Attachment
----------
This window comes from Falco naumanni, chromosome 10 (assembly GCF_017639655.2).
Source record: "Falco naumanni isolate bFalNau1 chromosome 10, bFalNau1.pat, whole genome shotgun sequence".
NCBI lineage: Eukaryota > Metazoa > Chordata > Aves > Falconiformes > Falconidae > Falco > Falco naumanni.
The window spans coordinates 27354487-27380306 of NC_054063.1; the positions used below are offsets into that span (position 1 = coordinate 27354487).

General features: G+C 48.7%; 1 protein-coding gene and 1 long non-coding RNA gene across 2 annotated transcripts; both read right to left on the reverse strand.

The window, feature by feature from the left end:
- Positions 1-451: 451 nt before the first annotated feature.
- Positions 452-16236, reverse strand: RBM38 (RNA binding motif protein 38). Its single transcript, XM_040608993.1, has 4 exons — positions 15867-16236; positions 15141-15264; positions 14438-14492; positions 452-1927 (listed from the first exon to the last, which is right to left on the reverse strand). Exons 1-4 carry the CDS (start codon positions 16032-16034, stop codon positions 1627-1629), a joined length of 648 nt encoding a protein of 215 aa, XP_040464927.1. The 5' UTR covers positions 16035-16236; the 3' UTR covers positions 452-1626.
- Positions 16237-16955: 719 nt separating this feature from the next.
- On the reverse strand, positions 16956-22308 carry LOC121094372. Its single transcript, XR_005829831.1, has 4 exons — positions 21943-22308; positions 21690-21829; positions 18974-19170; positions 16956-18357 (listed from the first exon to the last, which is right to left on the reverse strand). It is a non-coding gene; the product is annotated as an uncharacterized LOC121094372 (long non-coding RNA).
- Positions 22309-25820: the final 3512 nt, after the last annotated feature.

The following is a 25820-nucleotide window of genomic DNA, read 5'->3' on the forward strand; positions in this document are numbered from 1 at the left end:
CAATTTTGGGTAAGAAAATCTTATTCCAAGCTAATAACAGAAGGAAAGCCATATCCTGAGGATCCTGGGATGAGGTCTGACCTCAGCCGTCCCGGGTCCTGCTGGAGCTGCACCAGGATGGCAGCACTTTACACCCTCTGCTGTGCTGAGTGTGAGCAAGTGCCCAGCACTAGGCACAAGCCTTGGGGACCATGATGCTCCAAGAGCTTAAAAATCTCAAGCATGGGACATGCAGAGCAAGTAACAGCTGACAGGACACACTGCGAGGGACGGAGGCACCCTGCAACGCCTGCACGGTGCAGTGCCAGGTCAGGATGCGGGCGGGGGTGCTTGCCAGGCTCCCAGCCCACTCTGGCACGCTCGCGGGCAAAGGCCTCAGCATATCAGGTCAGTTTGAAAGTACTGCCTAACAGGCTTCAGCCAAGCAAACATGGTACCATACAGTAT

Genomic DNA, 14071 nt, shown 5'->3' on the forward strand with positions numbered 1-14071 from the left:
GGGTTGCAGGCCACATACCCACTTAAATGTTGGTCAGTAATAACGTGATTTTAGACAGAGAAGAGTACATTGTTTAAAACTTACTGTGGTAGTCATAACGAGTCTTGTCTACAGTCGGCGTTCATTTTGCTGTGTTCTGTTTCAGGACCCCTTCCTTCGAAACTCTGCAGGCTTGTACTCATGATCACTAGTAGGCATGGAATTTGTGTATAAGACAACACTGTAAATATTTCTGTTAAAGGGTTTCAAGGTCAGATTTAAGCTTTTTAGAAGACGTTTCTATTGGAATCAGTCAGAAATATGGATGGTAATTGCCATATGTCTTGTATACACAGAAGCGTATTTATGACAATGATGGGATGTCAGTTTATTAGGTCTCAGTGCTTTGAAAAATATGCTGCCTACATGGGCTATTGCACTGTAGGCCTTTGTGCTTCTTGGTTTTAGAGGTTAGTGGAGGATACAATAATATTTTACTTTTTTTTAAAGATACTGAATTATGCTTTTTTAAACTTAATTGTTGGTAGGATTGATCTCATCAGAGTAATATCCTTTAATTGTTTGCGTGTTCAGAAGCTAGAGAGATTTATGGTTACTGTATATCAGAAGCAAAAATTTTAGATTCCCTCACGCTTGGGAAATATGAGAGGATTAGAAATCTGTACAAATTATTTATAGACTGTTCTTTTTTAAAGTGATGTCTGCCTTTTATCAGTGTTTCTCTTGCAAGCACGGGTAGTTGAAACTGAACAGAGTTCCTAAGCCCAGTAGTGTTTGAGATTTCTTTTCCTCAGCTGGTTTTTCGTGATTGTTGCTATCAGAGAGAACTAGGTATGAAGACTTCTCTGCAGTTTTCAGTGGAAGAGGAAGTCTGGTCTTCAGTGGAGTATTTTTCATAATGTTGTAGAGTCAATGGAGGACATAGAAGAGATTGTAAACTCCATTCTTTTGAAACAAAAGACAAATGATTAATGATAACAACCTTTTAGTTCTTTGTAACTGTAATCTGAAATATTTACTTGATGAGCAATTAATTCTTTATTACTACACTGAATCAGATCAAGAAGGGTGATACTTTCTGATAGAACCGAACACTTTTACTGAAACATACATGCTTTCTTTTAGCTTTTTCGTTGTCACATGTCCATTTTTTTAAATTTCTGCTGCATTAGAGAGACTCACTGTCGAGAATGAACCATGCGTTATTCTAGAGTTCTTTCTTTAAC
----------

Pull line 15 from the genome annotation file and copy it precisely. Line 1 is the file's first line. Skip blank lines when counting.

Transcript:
GGGTTGCAGGCCACATACCCACTTAAATGTTGGTCAGTAATAACGTGATTTTAGACAGAGAAGAGTACATTGTTTAAAACTTACTGTGGTAGTCATAACGAGTCTTGTCTACAGTCGGCGTTCATTTTGCTGTGTTCTGTTTCAGGACCCCTTCCTTCGAAACTCTGCAGGCTTGTACTCATGATCACTAGTAGGCATGGAATTTGTGTATAAGACAACACTGTAAATATTTCTGTTAAAGGGTTTCAAGGTCAGATTTAAGCTTTTTAGAAGACGTTTCTATTGGAATCAGTCAGAAATATGGATGGTAATTGCCATATGTCTTGTATACACAGAAGCGTATTTATGACAATGATGGGATGTCAGTTTATTAGGTCTCAGTGCTTTGAAAAATATGCTGCCTACATGGGCTATTGCACTGTAGGCCTTTGTGCTTCTTGGTTTTAGAGGTTAGTGGAGGATACAATAATATTTTACTTTTTTTTAAAGATACTGAATTATGCTTTTTTAAACTTAATTGTTGGTAGGATTGATCTCATCAGAGTAATATCCTTTAATTGTTTGCGTGTTCAGAAGCTAGAGAGATTTATGGTTACTGTATATCAGAAGCAAAAATTTTAGATTCCCTCACGCTTGGGAAATATGAGAGGATTAGAAATCTGTACAAATTATTTATAGACTGTTCTTTTTTAAAGTGATGTCTGCCTTTTATCAGTGTTTCTCTTGCAAGCACGGGTAGTTGAAACTGAACAGAGTTCCTAAGCCCAGTAGTGTTTGAGATTTCTTTTCCTCAGCTGGTTTTTCGTGATTGTTGCTATCAGAGAGAACTAGGTATGAAGACTTCTCTGCAGTTTTCAGTGGAAGAGGAAGTCTGGTCTTCAGTGGAGTATTTTTCATAATGTTGTAGAGTCAATGGAGGACATAGAAGAGATTGTAAACTCCATTCTTTTGAAACAAAAGACAAATGATTAATGATAACAACCTTTTAGTTCTTTGTAACTGTAATCTGAAATATTTACTTGATGAGCAATTAATTCTTTATTACTACACTGAATCAGATCAAGAAGGGTGATACTTTCTGATAGAACCGAACACTTTTACTGAAACATACATGCTTTCTTTTAGCTTTTTCGTTGTCACATGTCCATTTTTTTAAATTTCTGCTGCATTAGAGAGACTCACTGTCGAGAATGAACCATGCGTTATTCTAGAGTTCTTTCTTTAAC